:

''' $ nmcli con up Team1-slave1 $ nmcli con up Team1-slave2 '''

@] :

By default, the created profiles are marked for auto-activation. But if another connection has been activated on the device, the new profile won't activate automatically and you need to activate it manually.

Example 8. Adding a bridge and two slave profiles

:

''' $ nmcli con add type bridge con-name TowerBridge ifname TowerBridge $ nmcli con add type bridge-slave con-name br-slave-1 ifname ens3 master TowerBridge $ nmcli con add type bridge-slave con-name br-slave-2 ifname ens4 master TowerBridge $ nmcli con modify TowerBridge bridge.stp no '''

@] :

This example demonstrates adding a bridge master connection and two slaves. The first command adds a master bridge connection, naming the bridge interface and the profile as TowerBridge. The next two commands add slaves profiles, both will be enslaved to TowerBridge. The first slave will be tied to ens3 interface, the second to ens4. The last command will disable 802.1D STP for the TowerBridge profile.

Example 9. Adding an ethernet connection profile with manual IP configuration

:

''' $ nmcli con add con-name my-con-em1 ifname em1 type ethernet ip4 192.168.100.100/24 gw4 192.168.100.1 ip4 1.2.3.4 ip6 abbe::cafe $ nmcli con mod my-con-em1 ipv4.dns "8.8.8.8 8.8.4.4" $ nmcli con mod my-con-em1 ipv6.dns "2001:4860:4860::8888 2001:4860:4860::8844" $ nmcli -p con show my-con-em1 '''

@] :

The first command adds an Ethernet connection profile named my-con-em1 that is bound to interface name em1. The profile is configured with static IP addresses. Three addresses are added, two IPv4 addresses and one IPv6. The first IP 192.168.100.100 has a prefix of 24 (netmask equivalent of 255.255.255.0). Gateway entry for the first IP address will become the default route if this profile is activated on em1 interface (and there is no connection with higher priority). The second two addresses don't specify a prefix, so a default prefix will be used, i.e. 32 for IPv4 and 128 for IPv6. The second and third commands modify DNS parameters of the new connection profile. The last con show command displays the profile so that all parameters can be reviewed.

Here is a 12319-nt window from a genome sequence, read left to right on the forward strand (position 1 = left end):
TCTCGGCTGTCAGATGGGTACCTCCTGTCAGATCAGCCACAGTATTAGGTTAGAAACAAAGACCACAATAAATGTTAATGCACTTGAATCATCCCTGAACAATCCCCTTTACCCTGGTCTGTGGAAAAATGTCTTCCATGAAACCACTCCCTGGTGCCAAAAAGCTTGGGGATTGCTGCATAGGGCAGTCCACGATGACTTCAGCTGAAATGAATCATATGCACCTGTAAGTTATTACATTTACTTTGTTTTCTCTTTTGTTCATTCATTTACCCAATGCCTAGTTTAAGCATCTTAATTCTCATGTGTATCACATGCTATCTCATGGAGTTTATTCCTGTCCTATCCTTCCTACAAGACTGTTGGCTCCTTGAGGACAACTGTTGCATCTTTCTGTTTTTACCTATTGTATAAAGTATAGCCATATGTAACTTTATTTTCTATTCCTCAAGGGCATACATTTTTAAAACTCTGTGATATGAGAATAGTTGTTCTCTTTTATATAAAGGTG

Example 10. Escaping colon characters in tabular mode

:

''' $ nmcli -t -f general -e yes -m tab dev show eth0 '''

@] :

This example shows escaping colon characters in tabular mode. It may be useful for script processing, because ':' is used as a field separator.

Example 11. nmcli usage in a NetworkManager dispatcher script to make Ethernet and Wi-Fi mutually exclusive

This dispatcher script makes Wi-Fi mutually exclusive with wired networking. When a wired interface is connected, Wi-Fi will be set to airplane mode (rfkilled). When the wired interface is disconnected, Wi-Fi will be turned back on. Name this script e.g. 70-wifi-wired-exclusive.sh and put it into /etc/NetworkManager/dispatcher.d/ directory. See NetworkManager?(8) manual page for more information about NetworkManager dispatcher scripts.

Example sessions of interactive connection editor

Example 12. Adding an ethernet connection profile in interactive editor (a)

:

''' $ nmcli connection edit type ethernet '''

@] :

Example session in the nmcli interactive connection editor. The scenario creates an Ethernet connection (configuration) with static addressing (IPs and DNS).

SEE ALSO

nmcli?(1), NetworkManager?(8), (5), nm-settings?(5), nm-online?(1), nm-applet?(1), nm-connection-editor?(1)


Index

NAME

SYNOPSIS

DESCRIPTION

EXAMPLES

SEE ALSO